The last time we did a story on extrasolar planets (or exoplanets) in October, 2009, there had been 374 planets outside our solar system discovered. As of June 28, 2010 that number had risen to 464. The numbers look set to get a further boost thanks to a new technique that allows planets – even down to the mass of the Earth – to be detected with relatively small diameter telescopes. For the first time, using the technique known as Transit Timing Variation (TTV), a team of astronomers from Germany, Bulgaria and Poland have discovered an exotic extrasolar planet with 15 times the mass of Earth in the system WASP-3, 700 light years from the Sun in the constellation of Lyra.
The vast majority of extrasolar planets have been discovered using the radial-velocity and transit methods. After originally being discovered with the radial-velocity method, in 1999 HD 209458 b became the first exoplanet to be seen with the transit method. The transit method involves observing the drop in the brightness of a star as a planet crosses (or transits) in front of it. The amount the star dims will depend on the size of the star and the size of the planet. This method is being deployed by the Kepler and Corot space missions in its search for planets similar to the Earth.
TTV was suggested as a technique for discovering planets years ago. Like the transit method, the new TTV approach is an indirect method. If a (typically large) planet is found, then the gravity of additional smaller planets will tug on the larger object, causing deviations in the regular cycle of transits. The TTV technique compares the deviations with predictions made by extensive computer-based calculations, allowing astronomers to deduce the makeup of the planetary system.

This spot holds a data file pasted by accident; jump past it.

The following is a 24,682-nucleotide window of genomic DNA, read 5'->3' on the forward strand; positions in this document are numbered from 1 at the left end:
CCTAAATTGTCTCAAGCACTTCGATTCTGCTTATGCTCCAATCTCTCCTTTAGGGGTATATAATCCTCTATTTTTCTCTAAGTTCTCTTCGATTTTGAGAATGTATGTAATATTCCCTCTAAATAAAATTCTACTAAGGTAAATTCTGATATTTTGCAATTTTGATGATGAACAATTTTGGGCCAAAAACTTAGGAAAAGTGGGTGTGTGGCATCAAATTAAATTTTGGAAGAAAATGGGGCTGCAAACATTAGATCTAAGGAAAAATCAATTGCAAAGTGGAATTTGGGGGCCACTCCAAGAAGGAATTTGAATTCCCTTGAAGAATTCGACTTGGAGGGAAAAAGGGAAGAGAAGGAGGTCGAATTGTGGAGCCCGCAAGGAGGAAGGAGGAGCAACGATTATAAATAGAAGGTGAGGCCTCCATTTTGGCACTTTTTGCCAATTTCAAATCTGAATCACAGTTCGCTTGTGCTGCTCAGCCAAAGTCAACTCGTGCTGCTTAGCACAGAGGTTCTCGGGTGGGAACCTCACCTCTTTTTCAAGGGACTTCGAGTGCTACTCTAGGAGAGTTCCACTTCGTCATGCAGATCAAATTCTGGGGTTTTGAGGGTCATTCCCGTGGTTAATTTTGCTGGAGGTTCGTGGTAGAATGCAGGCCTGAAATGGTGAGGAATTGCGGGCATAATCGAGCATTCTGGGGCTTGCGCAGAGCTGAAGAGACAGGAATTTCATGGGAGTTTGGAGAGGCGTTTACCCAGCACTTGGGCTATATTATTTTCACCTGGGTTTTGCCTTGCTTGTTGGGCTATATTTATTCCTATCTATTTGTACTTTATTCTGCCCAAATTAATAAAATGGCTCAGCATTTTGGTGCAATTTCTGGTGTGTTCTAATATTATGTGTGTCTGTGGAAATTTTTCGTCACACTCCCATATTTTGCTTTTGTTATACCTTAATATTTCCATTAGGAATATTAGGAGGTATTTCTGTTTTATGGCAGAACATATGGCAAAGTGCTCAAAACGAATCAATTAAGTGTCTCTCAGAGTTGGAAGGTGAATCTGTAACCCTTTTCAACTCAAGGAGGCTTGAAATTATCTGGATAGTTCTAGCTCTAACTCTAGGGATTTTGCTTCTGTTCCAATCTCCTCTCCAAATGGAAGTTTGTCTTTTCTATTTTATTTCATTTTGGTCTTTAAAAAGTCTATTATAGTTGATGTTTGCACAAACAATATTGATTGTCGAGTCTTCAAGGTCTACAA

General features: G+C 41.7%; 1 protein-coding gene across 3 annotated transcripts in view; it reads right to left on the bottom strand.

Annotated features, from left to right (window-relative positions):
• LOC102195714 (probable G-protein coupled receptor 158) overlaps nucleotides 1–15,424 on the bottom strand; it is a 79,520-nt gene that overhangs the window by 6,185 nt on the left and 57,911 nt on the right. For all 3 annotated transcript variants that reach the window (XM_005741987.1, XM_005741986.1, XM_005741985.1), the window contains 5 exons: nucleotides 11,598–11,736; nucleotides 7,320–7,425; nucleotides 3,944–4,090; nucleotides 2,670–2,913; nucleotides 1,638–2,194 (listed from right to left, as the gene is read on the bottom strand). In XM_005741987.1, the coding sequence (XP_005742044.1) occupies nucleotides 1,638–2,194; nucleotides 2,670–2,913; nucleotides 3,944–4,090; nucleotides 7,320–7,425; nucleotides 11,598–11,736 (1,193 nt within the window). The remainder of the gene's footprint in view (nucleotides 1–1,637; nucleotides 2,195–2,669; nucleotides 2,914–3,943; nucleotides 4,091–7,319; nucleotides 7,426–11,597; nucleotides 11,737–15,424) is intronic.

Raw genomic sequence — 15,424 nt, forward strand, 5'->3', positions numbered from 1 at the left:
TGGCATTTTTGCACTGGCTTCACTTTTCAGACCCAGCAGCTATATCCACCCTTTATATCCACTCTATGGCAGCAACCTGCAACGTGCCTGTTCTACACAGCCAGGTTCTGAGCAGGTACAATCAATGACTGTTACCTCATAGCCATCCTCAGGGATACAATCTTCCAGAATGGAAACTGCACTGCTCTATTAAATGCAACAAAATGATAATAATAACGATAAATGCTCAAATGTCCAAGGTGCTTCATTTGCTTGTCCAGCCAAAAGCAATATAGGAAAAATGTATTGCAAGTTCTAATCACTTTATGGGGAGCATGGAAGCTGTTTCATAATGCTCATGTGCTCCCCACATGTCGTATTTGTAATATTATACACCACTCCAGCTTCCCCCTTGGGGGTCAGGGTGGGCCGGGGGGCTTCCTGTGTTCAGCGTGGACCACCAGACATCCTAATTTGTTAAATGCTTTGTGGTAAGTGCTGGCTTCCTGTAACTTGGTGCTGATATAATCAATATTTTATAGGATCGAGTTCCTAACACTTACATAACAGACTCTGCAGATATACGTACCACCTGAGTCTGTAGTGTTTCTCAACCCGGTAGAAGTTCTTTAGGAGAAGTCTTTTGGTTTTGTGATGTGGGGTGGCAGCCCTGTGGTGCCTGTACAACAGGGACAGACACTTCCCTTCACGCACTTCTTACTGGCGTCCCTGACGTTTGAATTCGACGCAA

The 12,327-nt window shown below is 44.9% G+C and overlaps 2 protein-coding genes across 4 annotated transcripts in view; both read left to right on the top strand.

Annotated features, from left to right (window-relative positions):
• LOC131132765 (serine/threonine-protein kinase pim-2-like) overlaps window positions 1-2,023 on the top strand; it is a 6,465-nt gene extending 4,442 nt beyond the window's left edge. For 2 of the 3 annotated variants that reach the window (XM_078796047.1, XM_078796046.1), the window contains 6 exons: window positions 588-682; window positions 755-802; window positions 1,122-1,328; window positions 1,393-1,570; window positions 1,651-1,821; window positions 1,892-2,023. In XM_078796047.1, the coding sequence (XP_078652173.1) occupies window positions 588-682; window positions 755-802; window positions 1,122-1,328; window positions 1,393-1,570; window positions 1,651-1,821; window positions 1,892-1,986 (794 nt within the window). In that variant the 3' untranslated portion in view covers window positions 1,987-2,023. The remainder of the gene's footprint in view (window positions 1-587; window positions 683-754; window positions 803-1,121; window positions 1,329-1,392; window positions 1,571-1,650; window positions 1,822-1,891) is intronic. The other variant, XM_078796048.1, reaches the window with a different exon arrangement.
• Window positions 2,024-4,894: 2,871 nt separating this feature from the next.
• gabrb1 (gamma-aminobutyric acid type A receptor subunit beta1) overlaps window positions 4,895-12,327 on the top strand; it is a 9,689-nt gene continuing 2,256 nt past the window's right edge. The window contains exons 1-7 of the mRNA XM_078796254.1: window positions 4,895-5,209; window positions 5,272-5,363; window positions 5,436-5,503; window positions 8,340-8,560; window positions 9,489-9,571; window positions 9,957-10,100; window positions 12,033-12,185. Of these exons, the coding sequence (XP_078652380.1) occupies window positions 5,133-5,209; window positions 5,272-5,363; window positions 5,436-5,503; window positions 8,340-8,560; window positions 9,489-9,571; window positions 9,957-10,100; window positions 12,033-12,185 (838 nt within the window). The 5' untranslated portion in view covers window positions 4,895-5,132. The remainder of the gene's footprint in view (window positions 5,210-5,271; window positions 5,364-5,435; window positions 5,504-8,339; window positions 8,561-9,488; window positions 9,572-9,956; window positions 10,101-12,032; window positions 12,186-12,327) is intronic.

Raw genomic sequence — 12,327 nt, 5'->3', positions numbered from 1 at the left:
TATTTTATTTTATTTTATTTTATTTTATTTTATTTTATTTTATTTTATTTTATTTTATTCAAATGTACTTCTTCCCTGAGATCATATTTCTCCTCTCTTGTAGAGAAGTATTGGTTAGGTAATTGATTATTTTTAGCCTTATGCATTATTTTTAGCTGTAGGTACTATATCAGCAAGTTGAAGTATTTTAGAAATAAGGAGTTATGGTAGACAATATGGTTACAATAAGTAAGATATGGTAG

In their search of the WASP-3 system the team used the 90cm telescopes of the University Observatory Jena and the 60cm telescope of the Rozhen National Astronomical Observatory in Bulgaria to study transits of WASP-3b, a large planet with 630 times the mass of the Earth.
“We detected periodic variations in the transit timing of WASP-3b. These variations can be explained by an additional planet in the system, with a mass of 15 Earth-mass (i.e. one Uranus mass) and a period of 3.75 days”, said Dr Maciejewski.
“In line with international rules, we called this new planet WASP-3c”. This newly discovered planet is among the least massive planets known to date and also the least massive planet known orbiting a star which is more massive than our Sun.
This is the first time that a new extra-solar planet has been discovered using this method.
The new planet appears to be trapped in an external orbit, twice as long as the orbit of the more massive planet. Such a configuration is probably a result of the early evolution of the system.
The TTV method is very attractive, because it is particularly sensitive to small planets, even down to the mass of the Earth. For example, an Earth-mass planet will pull on a typical gas giant planet orbiting close to its star and cause deviations in the timing of the larger objects’ transits of up to one minute.
This is a big enough effect to be detected with relatively small 1-m diameter telescopes and discoveries can be followed up with larger instruments. The team are now using the 10 meter Hobby-Eberly Telescope in Texas to study WASP-3c in more detail.
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